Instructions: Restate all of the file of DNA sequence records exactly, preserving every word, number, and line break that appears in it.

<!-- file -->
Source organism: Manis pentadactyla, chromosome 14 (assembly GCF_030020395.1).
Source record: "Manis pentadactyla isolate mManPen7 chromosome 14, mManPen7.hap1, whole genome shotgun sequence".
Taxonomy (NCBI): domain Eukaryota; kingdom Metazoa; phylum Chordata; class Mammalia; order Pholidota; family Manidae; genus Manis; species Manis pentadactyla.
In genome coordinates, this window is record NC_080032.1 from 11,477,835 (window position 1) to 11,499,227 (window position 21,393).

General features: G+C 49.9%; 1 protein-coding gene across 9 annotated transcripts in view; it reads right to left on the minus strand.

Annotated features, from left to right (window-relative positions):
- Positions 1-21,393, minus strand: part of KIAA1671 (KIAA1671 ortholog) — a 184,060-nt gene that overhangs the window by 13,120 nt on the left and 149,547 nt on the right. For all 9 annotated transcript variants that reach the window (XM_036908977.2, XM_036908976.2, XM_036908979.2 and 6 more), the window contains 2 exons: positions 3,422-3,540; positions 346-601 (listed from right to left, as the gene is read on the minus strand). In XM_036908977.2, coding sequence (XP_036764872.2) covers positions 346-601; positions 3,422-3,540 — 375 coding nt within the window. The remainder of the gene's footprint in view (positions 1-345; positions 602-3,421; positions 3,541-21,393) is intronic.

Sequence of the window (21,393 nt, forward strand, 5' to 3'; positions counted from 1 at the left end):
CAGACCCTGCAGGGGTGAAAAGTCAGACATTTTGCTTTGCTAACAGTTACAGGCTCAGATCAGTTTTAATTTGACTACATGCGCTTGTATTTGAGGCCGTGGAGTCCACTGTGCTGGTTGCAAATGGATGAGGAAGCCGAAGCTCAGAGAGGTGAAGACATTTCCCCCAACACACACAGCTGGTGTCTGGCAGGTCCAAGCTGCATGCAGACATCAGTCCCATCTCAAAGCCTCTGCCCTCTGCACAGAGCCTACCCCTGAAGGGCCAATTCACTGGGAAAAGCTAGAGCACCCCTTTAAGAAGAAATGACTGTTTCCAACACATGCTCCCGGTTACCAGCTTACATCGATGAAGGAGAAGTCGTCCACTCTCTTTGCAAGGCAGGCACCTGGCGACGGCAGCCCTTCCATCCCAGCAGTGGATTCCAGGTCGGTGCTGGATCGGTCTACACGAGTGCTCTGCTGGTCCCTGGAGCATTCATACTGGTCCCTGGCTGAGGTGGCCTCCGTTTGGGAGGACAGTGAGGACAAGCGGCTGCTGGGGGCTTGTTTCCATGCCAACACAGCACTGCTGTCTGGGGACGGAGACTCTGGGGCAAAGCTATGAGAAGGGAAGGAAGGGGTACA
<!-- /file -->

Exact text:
Source organism: Manis pentadactyla, chromosome 14 (assembly GCF_030020395.1).
Source record: "Manis pentadactyla isolate mManPen7 chromosome 14, mManPen7.hap1, whole genome shotgun sequence".
Taxonomy (NCBI): domain Eukaryota; kingdom Metazoa; phylum Chordata; class Mammalia; order Pholidota; family Manidae; genus Manis; species Manis pentadactyla.
In genome coordinates, this window is record NC_080032.1 from 11,477,835 (window position 1) to 11,499,227 (window position 21,393).

General features: G+C 49.9%; 1 protein-coding gene across 9 annotated transcripts in view; it reads right to left on the minus strand.

Annotated features, from left to right (window-relative positions):
- Positions 1-21,393, minus strand: part of KIAA1671 (KIAA1671 ortholog) — a 184,060-nt gene that overhangs the window by 13,120 nt on the left and 149,547 nt on the right. For all 9 annotated transcript variants that reach the window (XM_036908977.2, XM_036908976.2, XM_036908979.2 and 6 more), the window contains 2 exons: positions 3,422-3,540; positions 346-601 (listed from right to left, as the gene is read on the minus strand). In XM_036908977.2, coding sequence (XP_036764872.2) covers positions 346-601; positions 3,422-3,540 — 375 coding nt within the window. The remainder of the gene's footprint in view (positions 1-345; positions 602-3,421; positions 3,541-21,393) is intronic.

Sequence of the window (21,393 nt, forward strand, 5' to 3'; positions counted from 1 at the left end):
CAGACCCTGCAGGGGTGAAAAGTCAGACATTTTGCTTTGCTAACAGTTACAGGCTCAGATCAGTTTTAATTTGACTACATGCGCTTGTATTTGAGGCCGTGGAGTCCACTGTGCTGGTTGCAAATGGATGAGGAAGCCGAAGCTCAGAGAGGTGAAGACATTTCCCCCAACACACACAGCTGGTGTCTGGCAGGTCCAAGCTGCATGCAGACATCAGTCCCATCTCAAAGCCTCTGCCCTCTGCACAGAGCCTACCCCTGAAGGGCCAATTCACTGGGAAAAGCTAGAGCACCCCTTTAAGAAGAAATGACTGTTTCCAACACATGCTCCCGGTTACCAGCTTACATCGATGAAGGAGAAGTCGTCCACTCTCTTTGCAAGGCAGGCACCTGGCGACGGCAGCCCTTCCATCCCAGCAGTGGATTCCAGGTCGGTGCTGGATCGGTCTACACGAGTGCTCTGCTGGTCCCTGGAGCATTCATACTGGTCCCTGGCTGAGGTGGCCTCCGTTTGGGAGGACAGTGAGGACAAGCGGCTGCTGGGGGCTTGTTTCCATGCCAACACAGCACTGCTGTCTGGGGACGGAGACTCTGGGGCAAAGCTATGAGAAGGGAAGGAAGGGGTACA